Sunflower and flax have valuable seed oils that make them profitable for farmers to grow. In particular, sunflower has high-oleic and mid-oleic (also known as NuSun®) oil profiles, which are important seed oil profiles for the production of no-trans-fat vegetable oil. For the last several years, demand for NuSun® oil has exceeded supply. This demand is mostly from processed food manufacturers such as Frito Lay. Flax oil is also in demand as a health supplement, and has one of the highest concentrations of Omega-3 oils found in plants. Consumption of Omega-3 oils has been linked to improved heart health. Additionally, the black-and-white seeded (confectionary) sunflowers are grown for the production of snack-type sunflower seeds. This is a particularly high-value market.
The combination of environmental and economic benefits from perennial crops is important for producers who are looking for ways to reduce inputs and environmental harm while increasing profits. We believe that sunflower and flax are ideal candidates for perennialization because both the sunflower and flax genus contains perennial species that are similar to, or can intermate with, the crop-type species.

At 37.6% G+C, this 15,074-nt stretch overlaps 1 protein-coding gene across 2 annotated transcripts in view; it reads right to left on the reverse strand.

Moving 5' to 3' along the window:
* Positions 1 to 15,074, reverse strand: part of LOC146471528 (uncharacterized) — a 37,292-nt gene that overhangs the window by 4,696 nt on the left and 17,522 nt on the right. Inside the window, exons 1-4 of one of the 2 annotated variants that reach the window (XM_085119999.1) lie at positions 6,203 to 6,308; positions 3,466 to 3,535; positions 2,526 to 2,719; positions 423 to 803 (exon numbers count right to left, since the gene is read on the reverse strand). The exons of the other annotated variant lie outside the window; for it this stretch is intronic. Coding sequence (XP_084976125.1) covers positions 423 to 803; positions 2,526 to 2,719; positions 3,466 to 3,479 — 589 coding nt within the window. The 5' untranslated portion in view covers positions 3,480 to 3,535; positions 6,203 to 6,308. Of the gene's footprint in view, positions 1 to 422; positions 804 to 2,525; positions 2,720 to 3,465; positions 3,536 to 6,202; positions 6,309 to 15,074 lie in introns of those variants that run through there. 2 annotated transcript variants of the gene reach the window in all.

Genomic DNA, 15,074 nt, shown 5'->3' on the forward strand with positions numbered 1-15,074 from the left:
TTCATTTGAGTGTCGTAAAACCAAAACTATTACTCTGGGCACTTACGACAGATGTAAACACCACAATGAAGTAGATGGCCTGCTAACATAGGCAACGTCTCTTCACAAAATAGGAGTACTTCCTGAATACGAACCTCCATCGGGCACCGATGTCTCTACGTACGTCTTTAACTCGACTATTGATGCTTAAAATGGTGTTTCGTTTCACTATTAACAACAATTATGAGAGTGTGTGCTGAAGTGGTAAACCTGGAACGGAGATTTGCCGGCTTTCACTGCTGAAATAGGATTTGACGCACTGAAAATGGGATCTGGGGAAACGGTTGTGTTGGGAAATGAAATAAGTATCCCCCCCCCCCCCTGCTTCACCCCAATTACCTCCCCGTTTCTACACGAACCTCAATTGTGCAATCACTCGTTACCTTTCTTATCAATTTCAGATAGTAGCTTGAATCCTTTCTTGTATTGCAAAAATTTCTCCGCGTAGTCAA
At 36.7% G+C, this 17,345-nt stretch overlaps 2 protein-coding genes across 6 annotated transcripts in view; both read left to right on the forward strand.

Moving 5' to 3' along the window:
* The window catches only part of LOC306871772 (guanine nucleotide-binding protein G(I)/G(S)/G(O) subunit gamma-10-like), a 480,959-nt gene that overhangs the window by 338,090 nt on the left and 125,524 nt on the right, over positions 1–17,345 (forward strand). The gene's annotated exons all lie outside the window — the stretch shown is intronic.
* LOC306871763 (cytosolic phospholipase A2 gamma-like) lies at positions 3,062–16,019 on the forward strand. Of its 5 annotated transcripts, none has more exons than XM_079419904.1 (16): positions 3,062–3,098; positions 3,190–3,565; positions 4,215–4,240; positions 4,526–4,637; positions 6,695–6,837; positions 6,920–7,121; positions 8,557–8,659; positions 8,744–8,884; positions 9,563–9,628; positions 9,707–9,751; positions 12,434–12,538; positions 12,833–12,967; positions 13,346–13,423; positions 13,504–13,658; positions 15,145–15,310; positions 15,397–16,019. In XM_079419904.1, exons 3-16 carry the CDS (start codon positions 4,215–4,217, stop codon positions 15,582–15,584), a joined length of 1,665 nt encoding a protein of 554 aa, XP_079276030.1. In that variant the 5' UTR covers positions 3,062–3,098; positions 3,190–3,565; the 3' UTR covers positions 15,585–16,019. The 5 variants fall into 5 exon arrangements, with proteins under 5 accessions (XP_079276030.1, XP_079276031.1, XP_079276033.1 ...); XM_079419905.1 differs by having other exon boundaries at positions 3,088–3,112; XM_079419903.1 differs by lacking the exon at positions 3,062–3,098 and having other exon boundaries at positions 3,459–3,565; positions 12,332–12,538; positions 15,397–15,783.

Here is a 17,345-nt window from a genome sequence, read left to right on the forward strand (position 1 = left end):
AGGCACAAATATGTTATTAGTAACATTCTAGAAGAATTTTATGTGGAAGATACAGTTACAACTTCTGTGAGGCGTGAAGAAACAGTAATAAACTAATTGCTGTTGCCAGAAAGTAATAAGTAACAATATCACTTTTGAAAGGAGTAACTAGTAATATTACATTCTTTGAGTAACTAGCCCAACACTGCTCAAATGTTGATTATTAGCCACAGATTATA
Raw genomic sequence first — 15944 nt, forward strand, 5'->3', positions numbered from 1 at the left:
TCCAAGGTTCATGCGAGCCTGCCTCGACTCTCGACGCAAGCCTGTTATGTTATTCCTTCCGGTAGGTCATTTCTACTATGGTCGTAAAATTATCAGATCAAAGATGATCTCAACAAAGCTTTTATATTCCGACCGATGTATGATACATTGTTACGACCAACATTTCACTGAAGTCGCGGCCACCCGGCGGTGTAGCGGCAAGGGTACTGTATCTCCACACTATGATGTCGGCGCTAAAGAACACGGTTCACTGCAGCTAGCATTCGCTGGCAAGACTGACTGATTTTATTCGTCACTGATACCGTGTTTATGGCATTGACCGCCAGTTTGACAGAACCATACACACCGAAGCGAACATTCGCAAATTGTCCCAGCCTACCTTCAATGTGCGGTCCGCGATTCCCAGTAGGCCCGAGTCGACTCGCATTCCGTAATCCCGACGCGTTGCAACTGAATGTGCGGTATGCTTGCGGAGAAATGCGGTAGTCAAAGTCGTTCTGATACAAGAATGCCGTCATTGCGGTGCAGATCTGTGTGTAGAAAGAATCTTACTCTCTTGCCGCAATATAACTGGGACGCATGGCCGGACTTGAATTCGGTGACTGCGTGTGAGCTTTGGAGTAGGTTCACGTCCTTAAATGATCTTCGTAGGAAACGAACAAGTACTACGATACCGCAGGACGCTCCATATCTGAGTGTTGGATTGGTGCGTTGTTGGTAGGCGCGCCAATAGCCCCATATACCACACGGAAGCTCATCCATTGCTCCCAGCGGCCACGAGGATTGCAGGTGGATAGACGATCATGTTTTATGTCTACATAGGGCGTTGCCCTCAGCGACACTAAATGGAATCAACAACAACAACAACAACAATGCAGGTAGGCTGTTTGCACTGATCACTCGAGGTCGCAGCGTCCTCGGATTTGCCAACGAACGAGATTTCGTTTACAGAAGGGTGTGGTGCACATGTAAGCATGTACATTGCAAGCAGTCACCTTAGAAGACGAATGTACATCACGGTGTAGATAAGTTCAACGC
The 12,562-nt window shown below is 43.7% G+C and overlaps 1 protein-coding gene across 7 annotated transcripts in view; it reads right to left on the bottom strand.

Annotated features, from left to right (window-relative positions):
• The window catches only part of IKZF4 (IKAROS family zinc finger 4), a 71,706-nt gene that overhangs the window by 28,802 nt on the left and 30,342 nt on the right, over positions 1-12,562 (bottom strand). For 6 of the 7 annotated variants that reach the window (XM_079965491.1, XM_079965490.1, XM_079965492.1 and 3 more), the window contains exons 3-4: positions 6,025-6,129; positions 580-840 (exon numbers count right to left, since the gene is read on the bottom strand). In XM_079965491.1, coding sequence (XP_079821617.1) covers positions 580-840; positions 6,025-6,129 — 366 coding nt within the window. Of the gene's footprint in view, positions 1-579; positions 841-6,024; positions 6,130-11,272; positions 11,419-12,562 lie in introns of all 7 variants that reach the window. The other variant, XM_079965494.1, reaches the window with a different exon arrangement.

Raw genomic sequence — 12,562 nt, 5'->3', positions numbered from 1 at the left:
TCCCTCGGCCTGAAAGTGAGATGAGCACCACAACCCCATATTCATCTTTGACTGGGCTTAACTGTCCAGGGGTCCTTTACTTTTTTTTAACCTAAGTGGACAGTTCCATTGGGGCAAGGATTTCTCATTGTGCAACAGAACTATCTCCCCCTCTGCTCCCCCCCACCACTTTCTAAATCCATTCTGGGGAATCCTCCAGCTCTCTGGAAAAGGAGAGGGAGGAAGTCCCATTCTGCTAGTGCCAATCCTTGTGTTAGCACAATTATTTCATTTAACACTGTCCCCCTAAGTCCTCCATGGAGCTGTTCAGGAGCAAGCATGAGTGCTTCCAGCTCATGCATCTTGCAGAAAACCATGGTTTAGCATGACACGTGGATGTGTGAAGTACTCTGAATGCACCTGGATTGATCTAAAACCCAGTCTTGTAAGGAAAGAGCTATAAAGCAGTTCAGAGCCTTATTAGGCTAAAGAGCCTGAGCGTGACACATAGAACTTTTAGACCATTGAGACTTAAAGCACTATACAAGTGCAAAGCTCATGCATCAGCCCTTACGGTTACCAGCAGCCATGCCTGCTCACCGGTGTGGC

This project is a seminal study into the feasibility of using perennial relatives of existing annual crops to develop perennial varieties with the agronomic and seed characteristics similar to the domesticated relative. Surveys of germplasm and progeny of interspecific crosses indicate that variability exists for yield components, which will allow us to select for high yield in populations with perennial habit. Piper (1992) showed no significant correlation between vegetative vigor and yield in the perennial species Cassia marilandica in 3 out of 4 years. Thus, we expect that there will be little or no negative association between perennial habit and yield in perennial varieties.